If the two countries can get it together, it could mean profitable new opportunities for both.
To find out how the energy sector would benefit from U.S.-China cooperation, read on...
Currency War: China Stands Firm on Yuan as Global Criticism Escalates
Germany and Japan are joining the U.S. in pressuring Beijing to let the yuan appreciate to prevent an international currency war from spiraling out of control. Still, China remains firm that a gradual rate change is all it will allow.
German Economy Minister Rainer Bruederle warned yesterday (Wednesday) that a trade war could erupt if China didn't float its currency for a more fair value. As the China-U.S. currency tensions have heated up, other countries are saying China's unfair trade advantage is threatening export-driven recoveries around the globe.
"We have to take care that the currency war doesn't become a trade war," Bruederle told German business paper Handelsblatt. "China bears a lot of responsibility for ensuring that it doesn't come to an escalation."
CNOOC Creates Biggest China-U.S. Oil Deal For Stake in Shale Gas Industry
China's state-owned energy company China National Offshore Oil Corp. (CNOOC) (NYSE ADR: CEO) late Sunday announced it would invest $2.16 billion in U.S.-based Chesapeake Energy Corp. (NYSE:CHK) to increase China's stake in unconventional gas resources like shale gas. It is the largest ever China-U.S. oil and gas deal.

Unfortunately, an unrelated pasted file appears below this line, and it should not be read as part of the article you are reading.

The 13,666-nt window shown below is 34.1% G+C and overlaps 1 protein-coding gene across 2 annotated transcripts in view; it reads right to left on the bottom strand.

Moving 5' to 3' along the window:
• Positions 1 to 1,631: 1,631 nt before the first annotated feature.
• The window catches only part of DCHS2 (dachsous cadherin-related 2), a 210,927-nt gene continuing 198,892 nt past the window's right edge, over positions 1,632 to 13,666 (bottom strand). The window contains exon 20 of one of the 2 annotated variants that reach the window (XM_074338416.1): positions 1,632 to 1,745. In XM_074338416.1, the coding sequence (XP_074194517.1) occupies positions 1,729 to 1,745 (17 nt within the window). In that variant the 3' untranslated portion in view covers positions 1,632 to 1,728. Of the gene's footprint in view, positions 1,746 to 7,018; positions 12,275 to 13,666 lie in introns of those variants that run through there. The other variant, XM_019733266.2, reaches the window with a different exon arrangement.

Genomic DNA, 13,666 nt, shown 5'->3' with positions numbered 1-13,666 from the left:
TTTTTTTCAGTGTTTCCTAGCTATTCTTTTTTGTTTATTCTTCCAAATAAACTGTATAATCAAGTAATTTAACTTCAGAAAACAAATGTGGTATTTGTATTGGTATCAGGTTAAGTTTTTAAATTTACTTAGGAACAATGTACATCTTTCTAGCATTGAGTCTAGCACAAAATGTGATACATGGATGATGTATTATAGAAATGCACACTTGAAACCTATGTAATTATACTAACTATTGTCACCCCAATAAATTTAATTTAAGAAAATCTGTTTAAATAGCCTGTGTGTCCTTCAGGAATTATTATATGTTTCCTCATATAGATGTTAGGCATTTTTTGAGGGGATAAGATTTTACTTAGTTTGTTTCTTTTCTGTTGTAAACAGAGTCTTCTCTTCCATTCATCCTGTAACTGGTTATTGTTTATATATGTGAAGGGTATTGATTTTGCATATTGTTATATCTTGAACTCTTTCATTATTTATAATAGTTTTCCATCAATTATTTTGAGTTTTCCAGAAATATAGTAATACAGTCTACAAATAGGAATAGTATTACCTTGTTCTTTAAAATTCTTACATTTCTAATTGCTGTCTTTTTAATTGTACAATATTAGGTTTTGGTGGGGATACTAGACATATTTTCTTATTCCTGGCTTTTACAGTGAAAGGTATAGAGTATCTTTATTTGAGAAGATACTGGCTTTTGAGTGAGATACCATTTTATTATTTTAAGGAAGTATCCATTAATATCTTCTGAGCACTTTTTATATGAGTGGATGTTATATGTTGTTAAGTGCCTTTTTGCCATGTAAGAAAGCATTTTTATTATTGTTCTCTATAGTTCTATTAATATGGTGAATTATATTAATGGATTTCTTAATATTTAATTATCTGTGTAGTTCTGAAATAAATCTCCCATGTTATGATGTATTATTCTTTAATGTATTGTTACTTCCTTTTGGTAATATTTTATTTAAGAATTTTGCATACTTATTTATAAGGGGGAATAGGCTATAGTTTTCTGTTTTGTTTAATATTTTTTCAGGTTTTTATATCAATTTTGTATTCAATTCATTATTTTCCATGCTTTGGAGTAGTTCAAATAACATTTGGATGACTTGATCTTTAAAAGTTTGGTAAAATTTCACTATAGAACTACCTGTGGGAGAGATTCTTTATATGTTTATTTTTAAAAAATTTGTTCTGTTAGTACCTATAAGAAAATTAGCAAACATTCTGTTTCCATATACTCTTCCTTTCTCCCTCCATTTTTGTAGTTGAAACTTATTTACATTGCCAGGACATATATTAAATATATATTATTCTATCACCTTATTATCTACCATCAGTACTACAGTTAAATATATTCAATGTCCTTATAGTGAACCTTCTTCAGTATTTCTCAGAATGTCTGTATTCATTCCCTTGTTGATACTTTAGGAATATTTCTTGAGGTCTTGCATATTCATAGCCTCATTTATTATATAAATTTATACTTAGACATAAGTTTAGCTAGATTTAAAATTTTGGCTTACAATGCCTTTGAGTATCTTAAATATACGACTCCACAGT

CNOOC initially will pay $1.08 billion for a 33% stake in Chesapeake's Eagle Ford shale acreage in Southern Texas. China's third-largest oil company will invest an additional $1.08 billion by paying 75% of Chesapeake's drilling and completion costs in coming years, allowing Chesapeake to tap hard-to-extract shale gas deposits and boosting its weak balance sheet.
The deal highlights China's need to develop its shale-gas extraction techniques. The country has 26 trillion cubic meters of shale gas reserves that are largely unexplored due to a lack of drilling ability - and Chesapeake is a pioneer in the shale gas industry.
You Heard it Here First: China's Plan to Dethrone the Dollar Continues to Unfold
The U.S. dollar is on the way out as the world's top reserve currency. And as Money Morning Chief Investment Strategist Keith Fitz-Gerald predicted more than a year and a half ago, the yuan could be set to replace it.
The greenback has served as the world's benchmark reserve currency since the mid-20th century, but soaring deficits and the U.S. Federal Reserve's loose monetary policy have drained the dollar's value. Meanwhile, emerging markets - many of which are vibrant manufacturing hubs, net creditors, and have rich caches of commodities - are more fiscally sound than the United States, which has a $1.3 trillion budget deficit.
"If you look at the fundamentals of a lot of these emerging markets, they are considerably better than developed markets," Kenneth Akintewe, a Singapore-based investment manager at Aberdeen Asset Management PLC told Bloomberg in an Oct. 11 interview. "Who wants to be holding U.S. dollars at this stage?"
China, which leads the world with more than $2 trillion in currency reserves held mostly in U.S. Treasuries, is chief among the countries seeking respite from the dollar's decline. Beijing has long bemoaned the depreciation of the dollar, stating outright that it should be replaced as the world's main reserve currency.